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Ausman

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Ausman last won the day on March 30

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About Ausman

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    Love/Hate waking up with a solution to a problem. Thanks brain....for not sleeping properly!

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  1. You might want to talk to tmoulder, who had the same thoughts ages ago: I haven't seen him/her around for a while, don't know if they're still active etc. But my thoughts are that they would be the Ubuntu guru on this. cheers, Aus
  2. Flex is correct in that Support is likely best, but in case you haven't got onto them yet, what happens if you install Visilogic on another PC etc that has never had it? Did you do the install as Right click/Run as Admin? After installation also confirmed the installed .exe is set to Run as Admin as well? What is using up the PLC memory? What happens if you use info mode on one of the Sambas to completely reset it? ie no program at all. cheers, Aus
  3. Joe & Flex have given great advice here. I would like to add some comments, and reference particular help files. The most sophisticated plc I use is the 130 series. I have never had a need for touch screens, I only have knowledge of manual keypads. Using subs linked to screens for manual keypads is fraught with hazard, due to the fact that screens take a number of scans to load. It is also very easy to get an unexpected action because a button push might over-run into the next screen. There is much in the Help files about this sort of issue, but it is scattered around a bit. I strongly suggest that anyone new to Vision spends some time looking carefully at: How Keypad Entry Variables Work Program Sequencing: Modules, Subroutines, Labels & Jumps. In particular the image box near the bottom that is headed "Runs HMI Program" and the notes within. Take really good note of how the use of certain system bits lets you control things much better. On the comment "disable " that button which opens that display, that's the best way! There is one proviso though, the ONLY time I might have such a thing in a program that is accessible to the user, is if the machine may need careful manual control in an Emergency Stop situation. It is all well and good for a machine to have an emergency stop, but it's NO good if someone is trapped by the "Stop" situation that could be easily cured by very careful manual control of part of the machine that would otherwise be very difficult to do. Humans will always find a way of getting around the most stringent safety systems, often with bad (for the human) results. cheers, Aus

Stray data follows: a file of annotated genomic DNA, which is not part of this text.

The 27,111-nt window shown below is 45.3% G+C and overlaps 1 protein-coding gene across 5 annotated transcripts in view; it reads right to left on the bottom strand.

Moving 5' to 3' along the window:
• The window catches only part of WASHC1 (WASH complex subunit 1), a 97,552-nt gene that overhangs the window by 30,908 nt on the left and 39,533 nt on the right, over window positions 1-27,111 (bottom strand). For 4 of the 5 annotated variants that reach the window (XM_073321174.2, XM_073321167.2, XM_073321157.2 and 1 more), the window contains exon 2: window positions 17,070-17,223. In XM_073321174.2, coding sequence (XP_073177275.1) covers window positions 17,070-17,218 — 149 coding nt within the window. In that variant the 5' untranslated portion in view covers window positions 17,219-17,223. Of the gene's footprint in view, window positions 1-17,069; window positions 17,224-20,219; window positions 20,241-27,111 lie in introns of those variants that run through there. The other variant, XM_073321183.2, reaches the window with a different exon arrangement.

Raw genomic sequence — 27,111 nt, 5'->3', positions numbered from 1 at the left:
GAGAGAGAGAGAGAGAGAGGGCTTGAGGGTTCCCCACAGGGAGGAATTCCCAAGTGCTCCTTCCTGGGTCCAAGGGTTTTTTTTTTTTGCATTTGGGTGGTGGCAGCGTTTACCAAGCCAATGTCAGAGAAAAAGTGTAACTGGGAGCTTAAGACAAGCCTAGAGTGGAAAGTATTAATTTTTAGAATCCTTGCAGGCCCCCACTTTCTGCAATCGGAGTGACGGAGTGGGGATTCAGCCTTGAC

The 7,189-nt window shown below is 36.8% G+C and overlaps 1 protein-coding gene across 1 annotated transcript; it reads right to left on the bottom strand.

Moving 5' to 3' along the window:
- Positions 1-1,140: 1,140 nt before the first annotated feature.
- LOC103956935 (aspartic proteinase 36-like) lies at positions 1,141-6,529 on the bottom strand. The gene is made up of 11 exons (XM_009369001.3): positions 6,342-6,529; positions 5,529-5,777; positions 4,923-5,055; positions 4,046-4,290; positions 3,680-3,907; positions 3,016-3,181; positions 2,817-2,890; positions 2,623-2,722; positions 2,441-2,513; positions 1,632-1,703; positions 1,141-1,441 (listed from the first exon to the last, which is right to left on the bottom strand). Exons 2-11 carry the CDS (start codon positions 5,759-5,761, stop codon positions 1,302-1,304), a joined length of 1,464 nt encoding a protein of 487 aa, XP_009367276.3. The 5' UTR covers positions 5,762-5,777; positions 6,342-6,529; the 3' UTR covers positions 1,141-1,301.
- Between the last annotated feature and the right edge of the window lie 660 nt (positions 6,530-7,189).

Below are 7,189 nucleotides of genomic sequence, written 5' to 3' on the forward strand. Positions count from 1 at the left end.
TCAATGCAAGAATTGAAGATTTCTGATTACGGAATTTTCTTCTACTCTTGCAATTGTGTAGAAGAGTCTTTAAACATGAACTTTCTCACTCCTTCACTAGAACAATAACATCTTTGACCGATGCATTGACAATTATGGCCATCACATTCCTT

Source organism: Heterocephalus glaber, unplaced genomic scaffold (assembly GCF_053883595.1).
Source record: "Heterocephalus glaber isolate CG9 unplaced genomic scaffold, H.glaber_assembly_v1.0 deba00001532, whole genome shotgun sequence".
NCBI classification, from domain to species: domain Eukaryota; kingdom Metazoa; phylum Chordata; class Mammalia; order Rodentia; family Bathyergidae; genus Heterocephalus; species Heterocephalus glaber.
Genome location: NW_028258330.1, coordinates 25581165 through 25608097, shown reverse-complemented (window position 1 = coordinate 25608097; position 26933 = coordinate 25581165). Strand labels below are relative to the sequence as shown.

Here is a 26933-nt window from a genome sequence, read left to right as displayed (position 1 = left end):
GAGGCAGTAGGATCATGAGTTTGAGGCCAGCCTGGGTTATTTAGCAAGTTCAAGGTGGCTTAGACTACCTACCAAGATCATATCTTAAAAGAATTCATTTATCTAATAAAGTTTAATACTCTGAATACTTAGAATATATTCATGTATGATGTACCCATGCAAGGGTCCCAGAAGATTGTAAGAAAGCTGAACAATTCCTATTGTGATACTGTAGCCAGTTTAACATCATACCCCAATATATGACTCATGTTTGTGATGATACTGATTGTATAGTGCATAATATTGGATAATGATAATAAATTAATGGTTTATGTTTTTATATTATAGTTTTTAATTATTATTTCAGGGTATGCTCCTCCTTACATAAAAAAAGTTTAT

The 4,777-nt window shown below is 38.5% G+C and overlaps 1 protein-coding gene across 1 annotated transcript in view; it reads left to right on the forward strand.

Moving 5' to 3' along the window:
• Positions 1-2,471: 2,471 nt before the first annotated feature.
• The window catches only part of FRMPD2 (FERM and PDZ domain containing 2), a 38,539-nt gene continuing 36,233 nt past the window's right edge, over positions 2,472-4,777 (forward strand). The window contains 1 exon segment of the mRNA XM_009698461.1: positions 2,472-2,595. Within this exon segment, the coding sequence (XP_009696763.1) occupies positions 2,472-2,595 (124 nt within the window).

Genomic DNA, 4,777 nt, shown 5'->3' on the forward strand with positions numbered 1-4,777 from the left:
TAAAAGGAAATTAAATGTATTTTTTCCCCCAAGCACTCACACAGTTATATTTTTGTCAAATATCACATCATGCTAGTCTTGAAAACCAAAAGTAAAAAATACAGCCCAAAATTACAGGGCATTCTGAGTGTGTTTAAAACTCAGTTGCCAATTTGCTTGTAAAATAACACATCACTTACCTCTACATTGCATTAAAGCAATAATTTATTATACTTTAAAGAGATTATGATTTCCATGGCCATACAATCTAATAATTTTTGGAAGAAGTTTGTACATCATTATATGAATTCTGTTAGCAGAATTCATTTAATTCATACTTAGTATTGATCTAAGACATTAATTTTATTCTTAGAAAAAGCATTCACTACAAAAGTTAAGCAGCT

4. That's great SoCold, Everyone's done such a thing in missing a "typo" during programming. That important document you spend hours on proof reading till it's perfect? A minute after you send it you notice another error! cheers, Aus
  5. I feel the need to add something to Denis's comment "if you need address 1, 5 and 7 on the device, it is better to read 1 and set a length of 7 than to try to read using 3 separate reads." On many devices I use, this is not possible. If the device itself doesn't have any knowledge or use of any register involved in the vector, it will often return an error. Many, many times I have to do separate reads on a single device to get all the info I need because of this quirk. It is a complete PITA, as the makers often spread the "most relevant to what the sensor does" registers many numbers apart, with gaps in b/n. Air sensors with temp at 013, Hum at 121, CO² at 217 ....... instead of all 3 in registers 2, 3 & 4; with the rest of the useless to the user garbage that they use internally but for some reason have them as register usage, placed everywhere else but often with number gaps. You get the idea. I'd really like to give the people who make the devices a big smack on the bottom and then send them to the dunce corner for the day. With NO coffee or chocolate allowed at all for the rest of the month. The vector method is certainly much faster, but you can only do it after initial testing using the PC to see if it is "actually" possible. cheers, Aus